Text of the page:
Wide eyed merger as Luxottica and Essilor join forces in a billionaire agreement to become world’s most powerful optic brand.
Luxottica and Essilor: a match made in Heaven, or at least so say the head executives of the largest eyewear manufacturer and world leader in corrective lenses, Essilor International SA and the largest eyeglass retailer, Luxottica, the makers of the popular brand Ray-Band as well as behind the frames for Luxury brands such as Armani, Chanel, and Prada, and owner of optic chains including Lenscrafters, Pearle Vision and Sunglass Hut. The idea behind this 48 Billion dollar fusion is to create an international conglomerate able to control the production of lens and frames as well as provide a unique platform in luxury eyeglass retailing.
“Finally, two products which are naturally complementary, namely frames and lenses, will be designed, manufactured and distributed under the same roof,” stated Luxottica’s founder and Italy’s second-richest person, Leonardo Del Vecchio, in a statement. “With this agreement my dream to create a major global player in the eyewear industry, fully integrated and excellent in all its parts, comes finally true.”
Investors seem to want to partake in the dream as well, as the stock of both companies rose quite substantially with shares of Essilor surging almost 19% in Paris, and Milan-based Luxottica also enjoying a 15% gain. According to data compiled by Bloomberg, the deal is the largest acquisition ever of an Italian company by a foreign buyer, which really makes this a big deal, as looking at it from a national scale, Luxottica is reportedly Italy’s fourth-largest publicly traded company (by market value) and the new company, which will be named EssilorLuxottica, will have a market capitalisation of around 46.2 billion euros ($49 billion dollars), based on both companies’ closing share prices on Friday. With annual sales of more than 15 billion euros the eyewear behemoth will employ a workforce of 140,000 worldwide.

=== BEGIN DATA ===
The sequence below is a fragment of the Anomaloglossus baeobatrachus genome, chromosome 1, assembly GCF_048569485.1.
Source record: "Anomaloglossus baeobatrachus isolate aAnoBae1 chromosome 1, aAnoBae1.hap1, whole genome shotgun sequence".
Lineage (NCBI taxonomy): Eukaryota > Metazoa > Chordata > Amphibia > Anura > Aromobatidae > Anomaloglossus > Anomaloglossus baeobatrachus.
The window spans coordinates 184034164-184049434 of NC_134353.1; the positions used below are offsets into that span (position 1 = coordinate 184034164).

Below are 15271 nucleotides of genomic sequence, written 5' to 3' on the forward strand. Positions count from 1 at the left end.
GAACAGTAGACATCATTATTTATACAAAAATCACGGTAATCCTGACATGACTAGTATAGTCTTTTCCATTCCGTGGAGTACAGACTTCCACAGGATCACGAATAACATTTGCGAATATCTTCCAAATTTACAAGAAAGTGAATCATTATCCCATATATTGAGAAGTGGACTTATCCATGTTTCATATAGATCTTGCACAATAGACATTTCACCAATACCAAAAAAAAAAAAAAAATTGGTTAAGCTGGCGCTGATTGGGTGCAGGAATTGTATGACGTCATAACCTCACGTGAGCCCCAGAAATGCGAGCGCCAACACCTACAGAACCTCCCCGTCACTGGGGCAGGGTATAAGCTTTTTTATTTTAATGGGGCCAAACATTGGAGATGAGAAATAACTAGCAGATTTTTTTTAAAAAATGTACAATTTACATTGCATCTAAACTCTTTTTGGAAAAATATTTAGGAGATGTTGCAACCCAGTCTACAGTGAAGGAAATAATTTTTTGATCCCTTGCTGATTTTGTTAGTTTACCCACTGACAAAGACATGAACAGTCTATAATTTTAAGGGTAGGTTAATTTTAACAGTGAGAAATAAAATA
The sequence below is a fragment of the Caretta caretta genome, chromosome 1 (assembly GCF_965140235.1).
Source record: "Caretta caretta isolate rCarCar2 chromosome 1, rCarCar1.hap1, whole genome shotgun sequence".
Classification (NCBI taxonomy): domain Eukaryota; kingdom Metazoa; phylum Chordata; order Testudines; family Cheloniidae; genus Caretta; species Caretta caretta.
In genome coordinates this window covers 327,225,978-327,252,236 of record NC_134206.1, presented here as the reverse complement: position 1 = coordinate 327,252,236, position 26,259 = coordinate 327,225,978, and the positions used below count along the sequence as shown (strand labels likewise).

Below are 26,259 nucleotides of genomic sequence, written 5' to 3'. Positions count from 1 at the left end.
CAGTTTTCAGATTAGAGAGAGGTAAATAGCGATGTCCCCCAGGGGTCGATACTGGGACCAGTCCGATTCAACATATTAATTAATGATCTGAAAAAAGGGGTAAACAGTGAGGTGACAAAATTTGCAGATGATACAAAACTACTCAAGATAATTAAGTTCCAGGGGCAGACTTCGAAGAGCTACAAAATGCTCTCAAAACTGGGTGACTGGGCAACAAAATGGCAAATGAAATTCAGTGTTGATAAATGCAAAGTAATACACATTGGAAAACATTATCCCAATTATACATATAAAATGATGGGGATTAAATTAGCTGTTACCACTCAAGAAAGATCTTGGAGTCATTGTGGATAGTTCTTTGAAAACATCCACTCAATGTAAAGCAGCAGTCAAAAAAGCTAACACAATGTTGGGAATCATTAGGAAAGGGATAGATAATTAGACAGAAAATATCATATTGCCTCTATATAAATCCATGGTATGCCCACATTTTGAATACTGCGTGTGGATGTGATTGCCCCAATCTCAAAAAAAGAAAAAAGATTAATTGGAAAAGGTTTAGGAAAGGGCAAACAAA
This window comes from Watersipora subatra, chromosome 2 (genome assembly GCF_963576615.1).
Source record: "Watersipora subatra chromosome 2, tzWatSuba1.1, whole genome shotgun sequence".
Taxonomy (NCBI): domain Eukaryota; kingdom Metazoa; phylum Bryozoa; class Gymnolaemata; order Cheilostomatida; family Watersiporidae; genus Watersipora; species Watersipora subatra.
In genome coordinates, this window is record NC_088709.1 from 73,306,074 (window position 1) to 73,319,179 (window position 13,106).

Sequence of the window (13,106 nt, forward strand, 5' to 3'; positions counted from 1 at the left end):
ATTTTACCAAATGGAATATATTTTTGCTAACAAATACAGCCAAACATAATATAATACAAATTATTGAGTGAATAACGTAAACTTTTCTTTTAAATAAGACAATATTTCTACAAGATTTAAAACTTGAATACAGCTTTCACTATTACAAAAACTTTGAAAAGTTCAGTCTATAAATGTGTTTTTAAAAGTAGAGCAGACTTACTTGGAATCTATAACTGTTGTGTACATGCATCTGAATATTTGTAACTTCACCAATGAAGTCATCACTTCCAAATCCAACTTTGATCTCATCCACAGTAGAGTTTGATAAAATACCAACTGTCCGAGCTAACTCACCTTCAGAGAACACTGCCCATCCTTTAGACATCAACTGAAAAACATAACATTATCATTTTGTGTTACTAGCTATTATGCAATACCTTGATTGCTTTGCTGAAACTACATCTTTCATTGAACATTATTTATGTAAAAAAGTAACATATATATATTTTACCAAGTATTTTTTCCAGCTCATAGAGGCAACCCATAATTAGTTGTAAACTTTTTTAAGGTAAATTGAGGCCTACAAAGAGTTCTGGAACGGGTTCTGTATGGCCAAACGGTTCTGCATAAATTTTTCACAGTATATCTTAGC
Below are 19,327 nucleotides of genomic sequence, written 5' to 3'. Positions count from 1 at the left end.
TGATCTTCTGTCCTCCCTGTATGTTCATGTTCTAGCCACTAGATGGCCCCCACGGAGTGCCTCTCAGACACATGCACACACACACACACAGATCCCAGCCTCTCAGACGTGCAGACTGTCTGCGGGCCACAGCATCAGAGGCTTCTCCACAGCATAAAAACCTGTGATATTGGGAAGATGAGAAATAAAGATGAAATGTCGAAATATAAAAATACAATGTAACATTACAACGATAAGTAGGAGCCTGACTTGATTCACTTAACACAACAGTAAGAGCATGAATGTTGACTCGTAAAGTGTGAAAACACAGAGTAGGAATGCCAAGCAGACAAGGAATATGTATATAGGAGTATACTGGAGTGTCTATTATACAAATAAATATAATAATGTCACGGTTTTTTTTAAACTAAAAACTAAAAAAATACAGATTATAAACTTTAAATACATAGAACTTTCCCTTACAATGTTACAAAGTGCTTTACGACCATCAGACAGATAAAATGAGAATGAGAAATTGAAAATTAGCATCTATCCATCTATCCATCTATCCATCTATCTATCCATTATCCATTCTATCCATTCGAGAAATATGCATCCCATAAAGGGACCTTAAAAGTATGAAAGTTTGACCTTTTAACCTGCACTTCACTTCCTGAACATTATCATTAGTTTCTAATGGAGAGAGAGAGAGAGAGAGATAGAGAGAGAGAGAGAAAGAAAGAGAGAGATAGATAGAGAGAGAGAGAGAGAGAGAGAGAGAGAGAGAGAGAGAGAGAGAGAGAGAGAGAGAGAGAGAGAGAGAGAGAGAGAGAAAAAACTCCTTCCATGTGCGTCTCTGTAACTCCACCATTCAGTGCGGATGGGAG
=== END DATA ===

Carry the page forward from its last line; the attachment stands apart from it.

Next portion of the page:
Essilor’s CEO Hubert Sagnieres said: “Our project has one simple motivation: to better respond to the needs of an immense global population in vision correction and vision protection.”
As beneficial as the dream may be, there are some concerns. The deal still needs to pass the necessary paperwork, which means regulatory approval, and that means bypassing antitrust barriers. The worry is over the sheer reach of the new company and its involvement as leverage over independent opticians by being their sole supplier.
There is also the matter of executive structure. If sharing is caring, well Luxottica’s founder, Del Vecchio has not always played well with others; having had trouble sharing power and retaining alterante CEOs over the past few years. At 81 however, he is probably thinking of his enduring legacy and succession. As the deal stands, Del Vecchio will be CEO as well as executive chairman. Essilor´s main man Sagnieres, will be executive vice chairman and deputy CEO, reportably ´with powers equal to Del Vecchio’s´ a joint statement stated. There will also be a 16-member board made up of 8 executives from each company and the equity of EssilorLuxottica will be about 50 percent owned by each company’s shareholders.
“We share the same values, the same vision, the same interest in the products,” Sagnieres said. “This is a merger where they will be able to complement each other and create economies of scale on the supply chain.”
Consumers worldwide hope to enjoy the fruits of the merger.